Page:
The trial judge determined, based on the caseworkers' observations as set forth in the reports, that S.B. "was not only under the influence of PCP but she was actually holding her child while under the influence." Solely based on S.B.'s statements recorded in the worker's report, the judge stated, "given her lack of credibility about PCP use that day, [S.B.'s] contention that the child was under supervision of her cousins the whole time is suspect. But even giving her the benefit of the doubt on that point, it was [S.B.] who was holding the eleven-month-old baby while visibly under the influence of PCP."

The judge found

[T]he supervision component of the safety plan was not a license for [S.B.] to use PCP whenever she wanted and then to be able to take care of her child so long as some other adult was present. Supervision does not mean being there to catch the baby if a drug-using parent drops the baby.

The judge concluded that the Division established by a preponderance of the evidence that S.B. "engaged in reckless conduct that put the child at substantial risk of harm" and that the allegations as to Title Nine were proven against S.B.


Our scope of review of a trial court's factual findings is limited. N.J. Div. of Youth & Family Servs. v. M.M., 189 N.J. 261, 278-79 (2007). Normally, we must determine "whether the findings made could reasonably have been reached on substantial credible evidence present in the record when considering the proofs as a whole." N.J. Div. of Youth & Family Servs. v. A.G., 344 N.J. Super. 418, 442-43 (App. Div. 2001) (citing Rova Farms Resort, Inc. v. Investors Ins. Co. of Am., 65 N.J. 474, 484 (1974)), certif. denied, 171 N.J. 44 (2002). Special deference is afforded to fact-finding because of the family court's "expertise in family matters[.]" N.J. Div. of Youth & Family Servs. v. M.C. III, 201 N.J. 328, 343 (2010) (quoting Cesare v. Cesare, 154 N.J. 394, 413 (1998)(internal quotation marks omitted)).

However, when a trial court's determination results from review of documentary evidence, such as the case here, our standard of review is broader than if the court made findings based on testimonial evidence presented in an evidentiary hearing. See N.J. Div. of Youth & Family Servs. v. G.M., 198 N.J. 382, 396 (2009); State v. Reevey, 417 N.J. Super. 134, 146-47 (App. Div. 2010), certif. denied, 206 N.J. 64 (2011). Further, "[w]here the issue to be decided is an alleged error in the trial judge's evaluation of the underlying facts and the implications to be drawn therefrom, we expand the scope of our review." N.J. Div. of Youth & Family Servs. v. G.L., 191 N.J. 596, 605 (2007) (internal quotation marks and citation omitted). Finally, the trial judge's legal conclusions and the application of those conclusions to the facts are subject to plenary review. Manalapan Realty, L.P. v. Twp. Comm. of Manalapan, 140 N.J. 366, 378 (1995).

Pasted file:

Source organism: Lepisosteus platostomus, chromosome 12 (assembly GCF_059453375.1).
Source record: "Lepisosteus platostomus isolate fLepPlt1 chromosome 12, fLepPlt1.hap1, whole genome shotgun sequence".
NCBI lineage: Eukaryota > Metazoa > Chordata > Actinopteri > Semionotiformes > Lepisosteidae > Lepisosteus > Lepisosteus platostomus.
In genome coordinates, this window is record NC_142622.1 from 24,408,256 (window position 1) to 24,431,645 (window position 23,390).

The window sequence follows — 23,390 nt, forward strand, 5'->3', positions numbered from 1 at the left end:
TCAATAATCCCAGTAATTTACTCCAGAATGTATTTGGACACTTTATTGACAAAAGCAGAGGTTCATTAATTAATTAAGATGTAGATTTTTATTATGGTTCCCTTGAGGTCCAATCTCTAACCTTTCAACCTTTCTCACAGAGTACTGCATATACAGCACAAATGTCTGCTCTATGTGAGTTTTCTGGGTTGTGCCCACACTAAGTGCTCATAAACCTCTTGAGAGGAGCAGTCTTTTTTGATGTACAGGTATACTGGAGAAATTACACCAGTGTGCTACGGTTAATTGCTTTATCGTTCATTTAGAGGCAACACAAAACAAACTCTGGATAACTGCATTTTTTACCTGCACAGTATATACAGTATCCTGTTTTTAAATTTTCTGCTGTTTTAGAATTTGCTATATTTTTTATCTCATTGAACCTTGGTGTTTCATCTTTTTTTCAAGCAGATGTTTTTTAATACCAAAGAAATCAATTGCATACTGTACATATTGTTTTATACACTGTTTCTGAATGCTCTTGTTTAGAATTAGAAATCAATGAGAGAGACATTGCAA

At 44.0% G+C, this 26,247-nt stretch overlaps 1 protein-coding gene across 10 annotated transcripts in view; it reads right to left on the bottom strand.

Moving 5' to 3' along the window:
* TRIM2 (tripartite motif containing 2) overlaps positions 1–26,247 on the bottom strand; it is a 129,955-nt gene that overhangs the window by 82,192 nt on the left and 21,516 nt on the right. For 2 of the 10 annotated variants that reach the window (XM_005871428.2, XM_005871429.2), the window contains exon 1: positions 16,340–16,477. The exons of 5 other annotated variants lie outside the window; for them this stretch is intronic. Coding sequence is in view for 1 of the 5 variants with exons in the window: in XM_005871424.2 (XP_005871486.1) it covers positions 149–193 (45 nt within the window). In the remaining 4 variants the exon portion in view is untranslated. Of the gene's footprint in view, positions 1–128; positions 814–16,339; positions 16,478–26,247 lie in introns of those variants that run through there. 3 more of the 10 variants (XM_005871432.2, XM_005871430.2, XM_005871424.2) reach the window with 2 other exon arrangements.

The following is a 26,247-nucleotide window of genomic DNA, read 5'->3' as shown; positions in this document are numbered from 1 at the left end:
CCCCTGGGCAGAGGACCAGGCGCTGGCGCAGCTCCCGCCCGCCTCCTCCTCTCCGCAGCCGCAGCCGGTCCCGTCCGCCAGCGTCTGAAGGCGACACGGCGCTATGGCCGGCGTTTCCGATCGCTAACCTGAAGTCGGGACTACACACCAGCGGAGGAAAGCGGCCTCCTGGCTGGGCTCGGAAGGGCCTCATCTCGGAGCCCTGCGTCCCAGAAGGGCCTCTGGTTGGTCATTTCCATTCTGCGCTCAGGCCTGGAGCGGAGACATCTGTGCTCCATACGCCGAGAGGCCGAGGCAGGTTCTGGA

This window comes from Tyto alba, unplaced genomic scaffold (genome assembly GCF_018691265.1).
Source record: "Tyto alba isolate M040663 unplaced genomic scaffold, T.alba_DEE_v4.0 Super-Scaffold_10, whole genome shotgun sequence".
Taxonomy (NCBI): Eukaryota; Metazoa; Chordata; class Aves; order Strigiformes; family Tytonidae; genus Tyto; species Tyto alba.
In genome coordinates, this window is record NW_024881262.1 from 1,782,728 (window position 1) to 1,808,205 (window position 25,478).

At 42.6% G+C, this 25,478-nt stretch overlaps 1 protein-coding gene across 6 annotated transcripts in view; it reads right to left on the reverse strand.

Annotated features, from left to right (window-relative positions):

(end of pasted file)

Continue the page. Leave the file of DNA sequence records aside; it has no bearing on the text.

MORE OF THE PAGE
The Division filed this case under Title Nine, which sets forth the controlling standards for adjudicating cases of abuse or neglect. N.J.S.A. 9:6-8.21 to 8.73; Dep't of Children & Families, Div. of Youth & Family Servs. v. T.B., 207 N.J. 294, 303 (2011). The purpose of Title Nine is to protect children from circumstances that threaten their welfare. G.S. v. Dep't of Human Servs., Div. of Youth & Family Servs., 157 N.J. 161, 176 (1999). A child less than eighteen years of age is abused or neglected when the child's

physical, mental or emotional condition has been impaired or is in imminent danger of becoming impaired as the result of the failure of his parent . . . to exercise a minimum degree of care . . . in providing the child with proper supervision or guardianship, by unreasonably inflicting or allowing to be inflicted harm, or substantial risk thereof, . . . or by any other acts of similarly serious nature requiring the aid of the court[.]

[N.J.S.A. 9:6-8.21(c)(4)(b).]

The burden is on the Division to prove abuse or neglect by a preponderance of the "competent, material and relevant evidence[.]" N.J.S.A. 9:6-8.46(b); N.J. Dep't of Children & Families v. A.L., 213 N.J. 1, 22 (2013).

Where the evidence is inadequate to "satisfy the standard articulated in N.J.S.A. 9:6-8.21(c)(4)," reversal is required. N.J. Div. of Youth & Family Servs. v. P.W.R., 205 N.J. 17, 21, 39-40 (2011); see also A.L., supra, 213 N.J. at 29-30.

Where there is no evidence of actual harm to the child, "a finding of abuse and neglect can be based on proof of imminent danger and substantial risk of harm." A.L., supra, 213 N.J. at 23 (citing N.J.S.A. 9:6-8.21(c)(4)(b)). A "minimum degree of care," as required by N.J.S.A. 9:6-8.21(c)(4)(b), does not refer to merely negligent conduct, but "refers to conduct that is grossly or wantonly negligent, but not necessarily intentional." T.B., supra, 207 N.J. at 299-300 (internal quotation marks and citation omitted). "Conduct is considered willful or wanton if done with the knowledge that injury is likely to, or probably will, result." G.S., supra, 157 N.J. at 178. The essence of gross or wanton negligence is that it "implies that a person has acted with reckless disregard for the safety of others." Id. at 179. Gross negligence requires "an indifference to the consequences," Banks v. Korman Assocs., 218 N.J. Super. 370, 373 (App. Div. 1987) (internal quotation marks and citation omitted), but a parent's actual intent to cause harm is not necessary. G.S., supra, 157 N.J. at 179.